What is a grand jury? The term is often used, but not always fully or commonly understood. Generally, in Indiana, a person can be charged with a criminal offense in one of two ways. In most cases, an individual is alleged to have committed a crime by the filing of a charging information by the prosecuting attorney in the county where the crime allegedly occurred. It is the prosecutor of that county or one of his or her deputies that determines and files charges against that person. However, in more rare cases, a person can also be indicted with an offense following a determination by a grand jury, which is comprised of members of the community. The grand jury is often used in high profile or cases where the prosecutor is unsure or unwilling to make the determination on his or her own.
A grand jury is an integral part of our constitutional heritage, which was brought to this country with the common law from England. United States v. Mandujano, 425 U.S. 564, 571 (1976). The Framers of our government, many of them trained in the English law and traditions, acknowledged that the grand jury is one of the basic guarantees of individual liberty. While not widely used, the grand jury continues to function as a barrier to reckless or unfounded charges by vesting the power in a group of individuals from the community rather than just one person.
Although it is a powerful tool, there is a general rule that grand jury proceedings and transcripts are to be kept secret. I.C. 35–34–2–4(i). In fact, it is a criminal offense to “knowingly and intentionally” disclose information acquired in a grand jury proceeding unless compelled by law. I.C. 35–34–2–10(a). Perhaps the mystery or lack of understanding of grand juries is no doubt partially attributable to their required secrecy. Nonetheless, grand jury proceedings will no doubt continue to play a critical role in a limited number of cases to function as a barrier to reckless and unfounded charges.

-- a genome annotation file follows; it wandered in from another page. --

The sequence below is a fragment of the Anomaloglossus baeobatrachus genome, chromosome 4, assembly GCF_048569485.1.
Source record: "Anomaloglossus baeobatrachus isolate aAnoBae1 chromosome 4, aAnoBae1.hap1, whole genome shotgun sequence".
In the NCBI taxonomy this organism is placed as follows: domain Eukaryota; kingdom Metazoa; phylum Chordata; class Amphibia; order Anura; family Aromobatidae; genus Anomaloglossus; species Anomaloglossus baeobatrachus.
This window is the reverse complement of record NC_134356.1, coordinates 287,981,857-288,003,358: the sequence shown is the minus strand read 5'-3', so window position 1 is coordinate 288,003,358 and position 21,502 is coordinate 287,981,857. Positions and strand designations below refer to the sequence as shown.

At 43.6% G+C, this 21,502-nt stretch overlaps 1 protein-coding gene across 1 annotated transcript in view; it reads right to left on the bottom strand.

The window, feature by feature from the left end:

Looking for an Indiana criminal attorney that understands the grand jury process and your constitutional rights? Contact the attorneys at Keffer Hirschauer LLP today if you have questions or believe your constitutional or criminal rights have been violated. We stand ready to provide our clients with trusted representation and accurate information regarding the law and its application to their individualized case. Act now and contact us today at 1-800-NOT-GUILTY or (317) 857-0160.